Only 8.5% of pros age 30-39 say their 2006 EHS budgets will grow, while 25.5% are staring at budget cuts.

Interestingly - and happily - resource restraints don't seem to dent the morale of young EHS pros. Chalk it up to youthful optimism and energy perhaps, but 34% of pros age 30-39 report the level of satisfaction with their jobs increased in the past year, with 19.1% saying their job satisfaction deteriorated.

In comparison, only 21.3% of White Paper respondents age 40-49, and 19.3% of those age 50-59, say their job satisfaction increased in the past year.


The EHS profession is graying like all baby-boomer dominated fields - 57.2% ofISHN'sWhite Paper respondents this year are age 50 or older. The same graying is seen in the EHS leadership ranks.

Just take a look at who is authoring most articles in the professional journals, making most of the presentations at professional conferences, and taking to the bully pulpit as leaders of groups such as AIHA, the National Safety Council and the American Society of Safety Engineers. These seem to be largely the domains of early retirees, downsized pros turned consultants, and distinguished academics.

Keep in mind former OSHA chief John Henshaw was 40 years old when he was president of AIHA in 1990. Ah, but that was a different era. Today, corporations seem less willing to allow young professionals in their lean EHS departments to devote large chunks of their time to volunteer pursuits.

Human nature being consistent as it is, there will always be young, motivated up and comers, thankfully. "While attending AIHA's Future Leaders Institute, I was fascinated to learn that most of the attendees were highly-motivated over-achievers," says Leo Olds. He considers himself "a very driven, motivated individual" and plans to pursue AIHA leadership opportunities and other volunteer opportunities.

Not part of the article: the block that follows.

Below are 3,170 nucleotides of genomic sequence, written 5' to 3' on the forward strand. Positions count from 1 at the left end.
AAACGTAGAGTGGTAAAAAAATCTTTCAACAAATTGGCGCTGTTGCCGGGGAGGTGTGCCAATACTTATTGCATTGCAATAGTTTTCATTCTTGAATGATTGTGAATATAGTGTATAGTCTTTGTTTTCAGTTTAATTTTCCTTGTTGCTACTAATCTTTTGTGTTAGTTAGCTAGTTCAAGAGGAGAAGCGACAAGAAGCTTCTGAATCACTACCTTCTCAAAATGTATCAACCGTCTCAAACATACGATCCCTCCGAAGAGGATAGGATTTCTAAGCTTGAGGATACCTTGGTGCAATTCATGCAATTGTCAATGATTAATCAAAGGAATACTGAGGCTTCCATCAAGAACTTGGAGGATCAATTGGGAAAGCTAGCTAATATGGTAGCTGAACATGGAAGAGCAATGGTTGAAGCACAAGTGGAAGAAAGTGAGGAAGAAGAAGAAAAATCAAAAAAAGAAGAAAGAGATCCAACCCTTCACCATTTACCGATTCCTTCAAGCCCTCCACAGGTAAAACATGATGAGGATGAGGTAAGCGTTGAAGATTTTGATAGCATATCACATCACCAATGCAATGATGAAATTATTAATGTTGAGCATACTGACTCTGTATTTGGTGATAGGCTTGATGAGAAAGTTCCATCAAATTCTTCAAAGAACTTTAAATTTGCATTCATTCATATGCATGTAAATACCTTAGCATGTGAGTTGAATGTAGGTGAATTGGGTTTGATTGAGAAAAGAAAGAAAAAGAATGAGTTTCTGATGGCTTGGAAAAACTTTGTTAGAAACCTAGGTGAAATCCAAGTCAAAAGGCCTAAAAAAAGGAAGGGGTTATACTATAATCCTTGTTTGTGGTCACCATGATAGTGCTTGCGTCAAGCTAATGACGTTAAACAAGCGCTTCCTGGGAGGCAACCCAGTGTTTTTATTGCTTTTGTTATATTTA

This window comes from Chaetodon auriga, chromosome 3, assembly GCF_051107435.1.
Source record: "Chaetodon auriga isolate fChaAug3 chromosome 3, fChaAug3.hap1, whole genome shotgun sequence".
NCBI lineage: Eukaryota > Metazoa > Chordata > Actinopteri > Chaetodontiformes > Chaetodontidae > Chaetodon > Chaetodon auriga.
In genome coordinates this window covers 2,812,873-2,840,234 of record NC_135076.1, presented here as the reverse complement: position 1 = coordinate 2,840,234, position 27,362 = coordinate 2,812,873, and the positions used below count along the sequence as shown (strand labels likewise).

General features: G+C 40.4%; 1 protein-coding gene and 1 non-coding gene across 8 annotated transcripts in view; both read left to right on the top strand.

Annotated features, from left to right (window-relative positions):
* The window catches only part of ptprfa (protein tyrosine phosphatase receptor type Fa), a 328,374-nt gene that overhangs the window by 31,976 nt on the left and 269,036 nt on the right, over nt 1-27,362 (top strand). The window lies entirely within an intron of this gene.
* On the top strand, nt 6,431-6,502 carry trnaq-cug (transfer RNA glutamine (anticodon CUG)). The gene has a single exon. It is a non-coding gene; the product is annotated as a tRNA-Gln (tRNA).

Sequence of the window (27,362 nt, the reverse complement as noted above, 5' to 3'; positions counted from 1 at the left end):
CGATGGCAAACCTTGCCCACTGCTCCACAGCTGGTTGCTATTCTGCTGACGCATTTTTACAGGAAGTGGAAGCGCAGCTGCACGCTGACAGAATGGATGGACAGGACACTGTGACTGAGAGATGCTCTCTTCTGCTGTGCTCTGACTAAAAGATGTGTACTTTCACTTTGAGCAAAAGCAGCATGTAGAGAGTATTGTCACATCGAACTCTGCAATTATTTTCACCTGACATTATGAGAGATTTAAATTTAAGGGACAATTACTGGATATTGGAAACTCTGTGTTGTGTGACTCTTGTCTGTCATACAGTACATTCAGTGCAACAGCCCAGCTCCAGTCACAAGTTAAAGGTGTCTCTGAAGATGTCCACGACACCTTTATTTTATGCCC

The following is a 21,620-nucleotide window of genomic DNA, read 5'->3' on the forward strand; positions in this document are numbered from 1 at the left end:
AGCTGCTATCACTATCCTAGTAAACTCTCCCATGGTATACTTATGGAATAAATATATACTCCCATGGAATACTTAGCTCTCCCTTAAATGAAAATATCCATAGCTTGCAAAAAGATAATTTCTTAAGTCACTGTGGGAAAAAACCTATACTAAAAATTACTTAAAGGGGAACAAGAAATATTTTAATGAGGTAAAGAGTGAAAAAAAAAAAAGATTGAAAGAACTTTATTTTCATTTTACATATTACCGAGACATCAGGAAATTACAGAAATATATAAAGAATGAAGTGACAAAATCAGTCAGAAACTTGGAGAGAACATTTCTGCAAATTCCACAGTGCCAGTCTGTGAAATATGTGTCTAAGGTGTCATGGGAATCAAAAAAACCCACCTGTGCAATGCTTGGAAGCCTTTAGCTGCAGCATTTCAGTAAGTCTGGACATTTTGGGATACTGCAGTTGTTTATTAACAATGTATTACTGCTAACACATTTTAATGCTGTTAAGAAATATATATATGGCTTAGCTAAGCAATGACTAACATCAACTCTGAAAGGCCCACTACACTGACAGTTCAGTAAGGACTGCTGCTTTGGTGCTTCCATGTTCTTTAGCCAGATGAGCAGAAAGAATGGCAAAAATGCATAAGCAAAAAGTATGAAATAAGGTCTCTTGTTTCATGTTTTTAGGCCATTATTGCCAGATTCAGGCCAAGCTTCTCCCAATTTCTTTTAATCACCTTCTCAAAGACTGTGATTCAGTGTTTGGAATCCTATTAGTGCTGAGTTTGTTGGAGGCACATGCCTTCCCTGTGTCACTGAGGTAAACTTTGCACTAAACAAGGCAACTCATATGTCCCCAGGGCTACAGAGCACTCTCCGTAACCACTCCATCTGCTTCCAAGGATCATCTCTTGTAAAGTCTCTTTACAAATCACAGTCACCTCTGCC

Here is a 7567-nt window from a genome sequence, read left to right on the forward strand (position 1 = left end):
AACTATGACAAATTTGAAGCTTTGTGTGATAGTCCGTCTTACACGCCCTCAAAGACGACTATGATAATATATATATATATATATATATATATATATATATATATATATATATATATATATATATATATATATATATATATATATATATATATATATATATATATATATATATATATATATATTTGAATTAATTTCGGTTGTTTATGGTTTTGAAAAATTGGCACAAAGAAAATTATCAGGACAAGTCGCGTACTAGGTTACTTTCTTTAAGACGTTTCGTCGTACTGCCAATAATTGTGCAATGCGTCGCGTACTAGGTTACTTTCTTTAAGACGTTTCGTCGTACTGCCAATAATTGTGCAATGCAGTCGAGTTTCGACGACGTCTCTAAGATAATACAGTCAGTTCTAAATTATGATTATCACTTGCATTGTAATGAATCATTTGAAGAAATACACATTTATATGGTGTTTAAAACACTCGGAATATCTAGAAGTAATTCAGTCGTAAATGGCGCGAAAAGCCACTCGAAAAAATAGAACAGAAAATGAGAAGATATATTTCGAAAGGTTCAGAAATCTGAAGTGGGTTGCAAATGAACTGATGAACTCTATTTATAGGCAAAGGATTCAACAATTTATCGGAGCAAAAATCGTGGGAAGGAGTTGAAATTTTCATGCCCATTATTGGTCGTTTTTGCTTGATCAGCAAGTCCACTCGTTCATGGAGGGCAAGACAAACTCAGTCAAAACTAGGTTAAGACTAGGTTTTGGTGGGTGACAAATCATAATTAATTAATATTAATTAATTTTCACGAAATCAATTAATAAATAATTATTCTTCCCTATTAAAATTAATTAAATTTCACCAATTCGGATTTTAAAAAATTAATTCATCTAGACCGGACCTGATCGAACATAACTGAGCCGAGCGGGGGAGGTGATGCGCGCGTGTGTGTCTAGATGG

How tomorrow's leaders channel their volunteer spirit might very well differ from how John Henshaw climbed the ladder. "Impact players are out there," says Paul MacKinnon, M.Sc., CIH, but he wonders if their influence will be spread via new communication vehicles. "Blogs, telewebs, and other 'modern' forums have obviously had an impact in many areas of public policy, and I don't see EHS as an exception," he says.


Young EHS professionals are being pushed by forces far beyond their control - globalization, changing demographics of the workplace, changing styles of management - to relate to the world differently than the baby boomer generation of pros.

That 50+ age cohort of EHS pros came up through the ranks during OSHA's heyday and at a time when organizations were more hierarchical and autocratic, and the workforce more homogenous. Communication was more along the lines of command and control. This is what OSHA says we have to do. This is what the boss wants. And pros were addressing a workforce that was largely English-speaking and middle class blue collar.

In 2005, many pros climbing the career ladder contend with foreign cultures, foreign regulators and foreign workforces. Domestically, they deal with a far more diverse workforce. Many work in flat organizations where employees have a far larger say in how safety and health programs are run. Sites enrolled in OSHA's Voluntary Protection Program are a prime example.

And if young pros work as consultants, which more and more are, they're not in a position to be issuing orders. Plus, their client-based relations with managers and employees, usually short term and project-centered, create communication and teamwork challenges.

All this puts a premium on emotional intelligence. The ability to size up people, listen, probe, connect and coach. Young EHS pros are picking up on this. "The most satisfying thing I am able to do is explain EHS principles and policies in a way that workers can understand," says Carter Ficklen III, CIH, an industrial hygienist for Mainthia Technologies, Inc.

Demand for EHS professionals will stay strong in the next 10-20 years, the challenge will be finding professionals with strong technical backgrounds, good communication skills, and the ability to relate to workers, he says.